Real Estate Market Essay

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2.1 Real Estate Market
2.1.1 Basic terminology
Absolute title: 1. the right ownership of a mortgage deed, which gives the right, in certain specific circumstances, to demand repayment in full, of the outstanding debt than the due date.
2. A clause in a deed or contract which provides for an early termination of an exciting interest in land, in certain specific circumstances, thereby advancing the future interest.
 Alternative-for lease/sale: a contract to enter into lease (or sale), which in order to be enforceable either must be evidenced in writing and signed by the person against whom the action is taken for breach of the alleged contract and there must be a sufficient act of part performance.
 Assignment: the transfer of a property interest, especially a lease, from one party to another.
 Building bye-laws: Local authority control of building standards promulgated to regulate and control the usage of property and areas in cities and town.
 Broker: a person or company who acts as a medium of bringing together two parties in a transaction.
 Developer: An entrepreneur who has an interest in a property, initiates its development and ensures, that this is carried out (for occupation, investment or dealing) and from the outset accepts the responsibility for providing or procures the requisite funds needed to finance the whole project.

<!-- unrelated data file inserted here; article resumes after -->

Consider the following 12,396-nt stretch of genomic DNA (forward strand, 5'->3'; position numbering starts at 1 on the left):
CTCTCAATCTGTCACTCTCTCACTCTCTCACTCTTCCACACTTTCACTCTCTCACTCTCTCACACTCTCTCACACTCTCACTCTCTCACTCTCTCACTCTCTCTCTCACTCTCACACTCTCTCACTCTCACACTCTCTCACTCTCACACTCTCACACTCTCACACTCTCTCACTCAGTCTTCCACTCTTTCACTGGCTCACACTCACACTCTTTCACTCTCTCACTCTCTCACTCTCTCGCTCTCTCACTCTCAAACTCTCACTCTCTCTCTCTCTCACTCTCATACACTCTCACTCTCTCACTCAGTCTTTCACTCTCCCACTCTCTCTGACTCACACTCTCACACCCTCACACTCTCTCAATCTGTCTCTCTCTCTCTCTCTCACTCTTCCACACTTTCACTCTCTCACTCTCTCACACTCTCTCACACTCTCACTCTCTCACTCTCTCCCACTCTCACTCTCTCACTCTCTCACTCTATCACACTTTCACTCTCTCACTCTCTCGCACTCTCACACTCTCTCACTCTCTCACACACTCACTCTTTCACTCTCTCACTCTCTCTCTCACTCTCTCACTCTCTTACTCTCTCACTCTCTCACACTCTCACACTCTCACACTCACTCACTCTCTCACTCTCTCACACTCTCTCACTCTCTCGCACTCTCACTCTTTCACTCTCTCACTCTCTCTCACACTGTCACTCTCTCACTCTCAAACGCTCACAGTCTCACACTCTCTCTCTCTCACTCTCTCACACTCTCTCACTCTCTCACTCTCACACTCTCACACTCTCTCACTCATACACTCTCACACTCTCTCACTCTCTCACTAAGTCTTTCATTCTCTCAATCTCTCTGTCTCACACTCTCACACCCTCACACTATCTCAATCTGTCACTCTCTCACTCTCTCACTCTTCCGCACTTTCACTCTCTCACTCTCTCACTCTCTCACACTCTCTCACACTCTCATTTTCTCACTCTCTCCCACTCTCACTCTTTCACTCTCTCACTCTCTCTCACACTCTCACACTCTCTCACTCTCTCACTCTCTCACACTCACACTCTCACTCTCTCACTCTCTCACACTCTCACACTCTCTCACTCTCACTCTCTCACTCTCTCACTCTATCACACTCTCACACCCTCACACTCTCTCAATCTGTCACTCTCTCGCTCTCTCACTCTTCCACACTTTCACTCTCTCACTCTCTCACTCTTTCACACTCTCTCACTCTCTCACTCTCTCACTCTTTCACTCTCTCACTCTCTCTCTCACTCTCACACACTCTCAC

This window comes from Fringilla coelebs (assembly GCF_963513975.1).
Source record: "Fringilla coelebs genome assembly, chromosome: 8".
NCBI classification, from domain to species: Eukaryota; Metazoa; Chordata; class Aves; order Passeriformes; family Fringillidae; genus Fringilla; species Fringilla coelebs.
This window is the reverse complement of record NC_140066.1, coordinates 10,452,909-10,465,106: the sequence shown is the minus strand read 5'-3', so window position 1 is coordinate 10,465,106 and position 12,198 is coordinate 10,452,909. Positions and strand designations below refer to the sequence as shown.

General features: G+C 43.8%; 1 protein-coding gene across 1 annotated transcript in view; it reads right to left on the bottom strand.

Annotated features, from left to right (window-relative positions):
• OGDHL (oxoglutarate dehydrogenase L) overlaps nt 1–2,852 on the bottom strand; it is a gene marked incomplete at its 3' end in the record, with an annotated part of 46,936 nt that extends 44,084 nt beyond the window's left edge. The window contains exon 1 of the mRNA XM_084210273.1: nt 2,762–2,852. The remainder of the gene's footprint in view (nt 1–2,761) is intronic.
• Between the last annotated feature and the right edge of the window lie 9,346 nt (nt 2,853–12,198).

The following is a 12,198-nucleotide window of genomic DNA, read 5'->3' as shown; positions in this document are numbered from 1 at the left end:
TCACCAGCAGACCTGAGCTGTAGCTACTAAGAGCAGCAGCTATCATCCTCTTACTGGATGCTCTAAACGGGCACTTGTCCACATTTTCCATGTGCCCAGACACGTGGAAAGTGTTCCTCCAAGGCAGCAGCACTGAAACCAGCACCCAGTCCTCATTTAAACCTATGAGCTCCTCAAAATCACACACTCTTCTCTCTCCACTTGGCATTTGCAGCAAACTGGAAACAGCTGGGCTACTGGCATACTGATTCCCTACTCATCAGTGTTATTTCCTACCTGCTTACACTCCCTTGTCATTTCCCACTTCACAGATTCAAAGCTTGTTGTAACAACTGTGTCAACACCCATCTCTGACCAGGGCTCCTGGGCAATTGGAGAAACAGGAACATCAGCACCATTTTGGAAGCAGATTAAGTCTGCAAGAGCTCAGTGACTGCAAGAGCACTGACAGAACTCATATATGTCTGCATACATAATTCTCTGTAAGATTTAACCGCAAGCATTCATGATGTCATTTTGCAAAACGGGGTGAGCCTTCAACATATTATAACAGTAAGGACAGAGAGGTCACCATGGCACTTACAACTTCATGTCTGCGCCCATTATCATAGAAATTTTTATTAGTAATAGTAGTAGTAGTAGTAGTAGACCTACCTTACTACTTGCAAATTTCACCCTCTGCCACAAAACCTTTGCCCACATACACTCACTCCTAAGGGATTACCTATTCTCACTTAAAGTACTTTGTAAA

 Development control: The power of a local authority to control the development and the use of land, which includes the refusal or grant (with or without conditions) of planning permission.
 Discounted cash flow analysis: It is a technique used in investment and development appraisal whereby future inflows and outflows of cash associated with a particular project are expressed in present-da...

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...S$1 billion from private equity funds in the year to March 2012. In a market as large as India, that is still far from impressive, but incoming capital is expected to rise in the following year. If it does, it will represent a significant turnaround for a market that foreign private equity investors have largely shunned since the onset of the global financial crisis. Risks associated with Indian real estate investment are considerable, however. As one interviewee puts it, “It’s like China, but more complex in every possible way, without the infrastructure.” Bureaucracy, ubiquitous delays, land acquisition scandals, and an ongoing national protest movement targeting corruption have all contributed to waning foreign interest in Indian markets, with foreign direct investment and portfolio investment dropping markedly despite economic growth of about 8 percent in 2011.
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